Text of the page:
Financial market moves in 2020 can best be described with one word – unprecedented. Equity markets experienced one of the sharpest and speediest declines in the first quarter of 2020, only to recover most of these losses in the four months to the end of July. The market moves have been nothing short of breathtaking, with the swift action of governments and central banks to provide support in the form of fiscal stimulus and lower interest rates no doubt playing a role in the recovery. This, despite the economic ramifications of Covid-19 continuing to filter through to weak economic data and company earnings announcements.
One of the most significant winners year-to-date in 2020, has been gold. The price of the precious metal has risen 30% in US dollars since the beginning of the year (to the end of July), in the process becoming one of the most talked about trades of 2020. This has driven the performance of gold counters listed on the JSE – many of which are up over 100% since the beginning of the year – leading to them topping the list of best performers on the local exchange. Even long-term gold cynic, Warren Buffett, made news headlines recently when it was announced that his company, Berkshire Hathaway, added shares of Barrick Gold to its portfolio in the second quarter of the year.
So, what is behind the sudden interest in the yellow metal? In this article, we look at the history of gold as an investment and what may have been driving the rise in the price of gold in 2020.
A historic look at gold as an investment
Gold has a long history as a safe haven investment. This is largely since the price of gold is independent of other asset classes, which means that the metal has generally performed well during periods of market stress or volatility. Gold has also traditionally been a refuge against US dollar weakness, largely due to the inverse relationship between what is generally accepted as the world’s reserve currency and commodity prices.
Investments in gold generally take place in one of two forms: namely buying the commodity itself (gold bullion) or buying shares of companies that mine and sell gold (gold equity). In the South African environment, investments in physical gold by investment managers usually take the form of investments in gold exchange traded funds or ETF’s. Due to the impact of leverage (both financial and operating), investments in gold stocks tend to be more volatile than the direct investment in the physical commodity, which depends only on the price of the metal.
Investing in gold as protection against market declines
Historically, gold has excelled during periods of significant market declines and periods of unusually high market volatility. The metal has posted significantly better returns during market drawdowns and in some cases, has even notched positive total returns during periods of steep losses in equity markets.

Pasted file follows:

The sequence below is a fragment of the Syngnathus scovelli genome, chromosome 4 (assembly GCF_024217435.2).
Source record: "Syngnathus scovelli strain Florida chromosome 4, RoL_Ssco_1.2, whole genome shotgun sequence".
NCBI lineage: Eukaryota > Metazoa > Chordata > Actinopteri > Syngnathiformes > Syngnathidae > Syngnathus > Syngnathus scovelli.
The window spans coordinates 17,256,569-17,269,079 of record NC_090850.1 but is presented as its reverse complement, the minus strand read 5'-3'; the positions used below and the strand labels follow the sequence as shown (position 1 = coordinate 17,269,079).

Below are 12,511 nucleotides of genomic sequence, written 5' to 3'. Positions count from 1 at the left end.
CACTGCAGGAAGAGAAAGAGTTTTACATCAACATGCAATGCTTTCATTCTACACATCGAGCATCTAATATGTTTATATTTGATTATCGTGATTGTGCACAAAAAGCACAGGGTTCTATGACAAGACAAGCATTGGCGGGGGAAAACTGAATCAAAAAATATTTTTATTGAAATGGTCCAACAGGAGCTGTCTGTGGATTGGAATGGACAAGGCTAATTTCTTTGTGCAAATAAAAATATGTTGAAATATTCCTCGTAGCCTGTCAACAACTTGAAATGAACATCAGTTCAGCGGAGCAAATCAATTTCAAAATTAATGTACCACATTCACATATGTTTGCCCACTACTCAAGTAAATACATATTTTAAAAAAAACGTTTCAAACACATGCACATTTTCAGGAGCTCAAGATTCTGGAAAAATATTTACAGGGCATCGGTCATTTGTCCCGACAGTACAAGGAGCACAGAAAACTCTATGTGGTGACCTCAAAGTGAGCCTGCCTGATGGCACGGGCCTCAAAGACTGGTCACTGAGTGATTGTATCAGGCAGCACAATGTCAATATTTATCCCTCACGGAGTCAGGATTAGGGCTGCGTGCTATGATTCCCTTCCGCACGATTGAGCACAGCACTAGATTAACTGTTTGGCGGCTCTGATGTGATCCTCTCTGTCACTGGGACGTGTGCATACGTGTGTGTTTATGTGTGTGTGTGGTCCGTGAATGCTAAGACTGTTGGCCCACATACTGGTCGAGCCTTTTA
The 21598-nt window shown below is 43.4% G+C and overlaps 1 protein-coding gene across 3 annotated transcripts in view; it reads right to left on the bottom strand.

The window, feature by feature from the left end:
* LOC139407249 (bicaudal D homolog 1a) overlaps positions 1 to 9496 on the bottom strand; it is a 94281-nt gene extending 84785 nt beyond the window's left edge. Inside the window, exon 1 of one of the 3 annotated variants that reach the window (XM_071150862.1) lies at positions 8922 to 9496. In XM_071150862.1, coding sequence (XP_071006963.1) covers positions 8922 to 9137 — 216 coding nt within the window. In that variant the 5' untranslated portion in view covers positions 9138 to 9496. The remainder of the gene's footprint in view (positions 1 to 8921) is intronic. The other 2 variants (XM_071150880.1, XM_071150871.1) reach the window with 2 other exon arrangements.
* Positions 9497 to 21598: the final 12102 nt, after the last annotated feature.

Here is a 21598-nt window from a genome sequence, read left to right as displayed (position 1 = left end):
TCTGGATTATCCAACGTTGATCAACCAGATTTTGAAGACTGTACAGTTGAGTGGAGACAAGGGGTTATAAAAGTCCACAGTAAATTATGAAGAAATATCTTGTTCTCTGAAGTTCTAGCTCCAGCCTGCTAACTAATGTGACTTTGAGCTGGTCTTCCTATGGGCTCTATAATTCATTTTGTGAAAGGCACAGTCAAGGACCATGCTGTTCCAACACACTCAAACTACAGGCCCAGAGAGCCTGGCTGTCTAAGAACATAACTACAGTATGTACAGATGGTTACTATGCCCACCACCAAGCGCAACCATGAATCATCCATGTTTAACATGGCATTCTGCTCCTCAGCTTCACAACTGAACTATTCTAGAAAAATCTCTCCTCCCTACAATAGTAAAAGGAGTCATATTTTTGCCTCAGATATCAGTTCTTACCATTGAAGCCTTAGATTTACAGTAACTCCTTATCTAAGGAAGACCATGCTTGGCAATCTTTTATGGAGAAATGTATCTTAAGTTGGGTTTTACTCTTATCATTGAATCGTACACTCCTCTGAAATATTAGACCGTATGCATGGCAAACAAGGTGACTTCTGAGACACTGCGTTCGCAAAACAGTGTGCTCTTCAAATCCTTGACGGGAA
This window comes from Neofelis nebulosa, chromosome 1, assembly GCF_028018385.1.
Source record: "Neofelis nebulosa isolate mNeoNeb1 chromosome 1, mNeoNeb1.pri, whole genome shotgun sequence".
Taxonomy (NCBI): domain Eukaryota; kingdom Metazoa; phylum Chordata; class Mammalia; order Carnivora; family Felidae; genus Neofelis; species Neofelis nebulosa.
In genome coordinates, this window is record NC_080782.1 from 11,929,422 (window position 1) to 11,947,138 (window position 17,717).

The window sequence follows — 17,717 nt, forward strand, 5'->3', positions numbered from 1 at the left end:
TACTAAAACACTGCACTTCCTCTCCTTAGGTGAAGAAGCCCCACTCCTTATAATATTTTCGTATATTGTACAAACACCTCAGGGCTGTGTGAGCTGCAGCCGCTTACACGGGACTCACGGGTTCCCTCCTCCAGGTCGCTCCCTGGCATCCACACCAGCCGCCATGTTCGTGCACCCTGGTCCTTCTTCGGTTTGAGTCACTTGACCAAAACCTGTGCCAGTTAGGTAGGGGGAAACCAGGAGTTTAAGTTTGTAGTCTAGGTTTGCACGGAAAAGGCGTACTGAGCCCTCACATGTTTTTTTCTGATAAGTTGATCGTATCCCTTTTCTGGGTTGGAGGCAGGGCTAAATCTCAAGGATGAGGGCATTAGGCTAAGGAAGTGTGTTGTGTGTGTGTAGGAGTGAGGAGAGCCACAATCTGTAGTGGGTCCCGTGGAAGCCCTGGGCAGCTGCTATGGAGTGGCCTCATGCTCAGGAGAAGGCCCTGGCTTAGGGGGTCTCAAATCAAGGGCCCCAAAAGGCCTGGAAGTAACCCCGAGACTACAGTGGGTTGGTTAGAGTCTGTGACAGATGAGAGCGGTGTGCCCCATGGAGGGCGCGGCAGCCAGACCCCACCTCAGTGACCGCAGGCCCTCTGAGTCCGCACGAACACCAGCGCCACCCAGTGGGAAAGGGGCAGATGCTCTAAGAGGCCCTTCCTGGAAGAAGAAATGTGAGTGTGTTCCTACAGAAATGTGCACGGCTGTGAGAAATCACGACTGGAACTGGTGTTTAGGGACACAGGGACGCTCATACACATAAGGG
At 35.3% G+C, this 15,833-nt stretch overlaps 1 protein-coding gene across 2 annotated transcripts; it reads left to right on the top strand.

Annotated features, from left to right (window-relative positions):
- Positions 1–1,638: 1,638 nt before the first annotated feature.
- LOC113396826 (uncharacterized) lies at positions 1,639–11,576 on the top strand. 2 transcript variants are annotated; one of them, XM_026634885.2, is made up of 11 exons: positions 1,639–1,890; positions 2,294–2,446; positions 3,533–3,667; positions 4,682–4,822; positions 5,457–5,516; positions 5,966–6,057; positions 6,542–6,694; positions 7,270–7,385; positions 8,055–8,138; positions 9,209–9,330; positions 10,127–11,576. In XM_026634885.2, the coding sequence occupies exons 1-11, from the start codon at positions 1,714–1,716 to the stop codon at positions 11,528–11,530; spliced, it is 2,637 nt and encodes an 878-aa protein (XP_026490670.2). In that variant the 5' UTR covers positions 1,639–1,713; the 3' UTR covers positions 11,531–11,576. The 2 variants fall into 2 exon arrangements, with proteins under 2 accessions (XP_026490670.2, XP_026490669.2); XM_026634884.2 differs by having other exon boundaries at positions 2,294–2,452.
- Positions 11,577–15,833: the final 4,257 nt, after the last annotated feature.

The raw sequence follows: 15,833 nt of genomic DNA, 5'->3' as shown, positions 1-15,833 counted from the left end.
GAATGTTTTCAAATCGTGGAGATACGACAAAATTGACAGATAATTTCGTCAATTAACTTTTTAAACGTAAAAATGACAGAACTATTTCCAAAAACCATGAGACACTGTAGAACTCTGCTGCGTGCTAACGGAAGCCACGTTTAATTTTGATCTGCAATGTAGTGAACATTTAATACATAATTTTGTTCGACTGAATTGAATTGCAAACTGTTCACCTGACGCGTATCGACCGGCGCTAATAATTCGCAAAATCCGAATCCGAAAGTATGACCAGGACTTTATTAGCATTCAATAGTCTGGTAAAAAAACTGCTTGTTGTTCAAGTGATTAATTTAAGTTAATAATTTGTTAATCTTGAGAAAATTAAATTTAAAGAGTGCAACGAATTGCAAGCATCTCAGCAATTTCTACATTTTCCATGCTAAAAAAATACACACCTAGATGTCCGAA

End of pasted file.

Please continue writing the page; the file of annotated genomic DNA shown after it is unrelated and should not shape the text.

The behaviour of gold during the Covid-19 sell-off provided an interesting case study, in that although gold fared better than stocks, it still posted a small loss. Market commentators have attributed this to many factors, including the fact that the sell-off was liquidity driven (and therefore all encompassing) and the feeling that interest rate cuts will support the US dollar (a negative for commodity prices). Lockdown measures introduced across the globe also caused mine closures and production shutdowns which affected gold producers negatively. Gold did, however, reverse course, moving significantly higher in the months following the market sell- off, reaching a peak of just over $2,000 an ounce.
Gold as an inflation hedge
Despite often being regarded as a hedge against inflation, it is interesting to note that gold’s record of protection is rather mixed. The metal did provide significant protection during the high inflationary period of the 1970s, when higher oil prices and an expanding money supply pushed inflation to extreme levels in the United States. During more muted periods of inflation, including the early 1980s and between 1988 – 1991, gold delivered negative returns, lagging equity markets in the process.
Given the unprecedented levels of fiscal stimulus delivered by major central banks and governments in response to the pandemic, concerns have been raised that this may lead to a significant uptick in inflation. While this may be true, the evidence suggests that gold’s role as an inflation hedge may be overdone and that there is no guarantee that the metal will provide protection if inflation becomes a problem.
Does the introduction of gold improve risk-adjusted returns?
Depending on the period in question, adding gold to a portfolio has shown evidence that it can improve risk-adjusted returns. In some cases, substituting equity allocations with an allocation to gold has shown to reduce volatility and improve risk-adjusted performance. What is important to highlight, however, is that the results are largely period dependent. In some cases, total returns, risk and/or risk-adjusted returns were improved, however, the results are not conclusive enough to indicate that adding gold allocations to a portfolio will always be beneficial.
So, what can we conclude about gold from the evidence?
The introduction of gold in a portfolio is not guaranteed to improve risk, returns or risk-adjusted returns for every period. Rather, the track record of the precious metal is mixed, and gold can go through long periods of underperformance. The strongest evidence for holding gold appears to be as a safe haven in periods of significant market volatility. In our view, it should be viewed as an insurance policy rather than a core holding. Investors should also be wary of the hype currently surrounding the price movements of gold – after all, as Warren Buffett once famously said: “what the wise man does in the beginning, the fool does in the end”.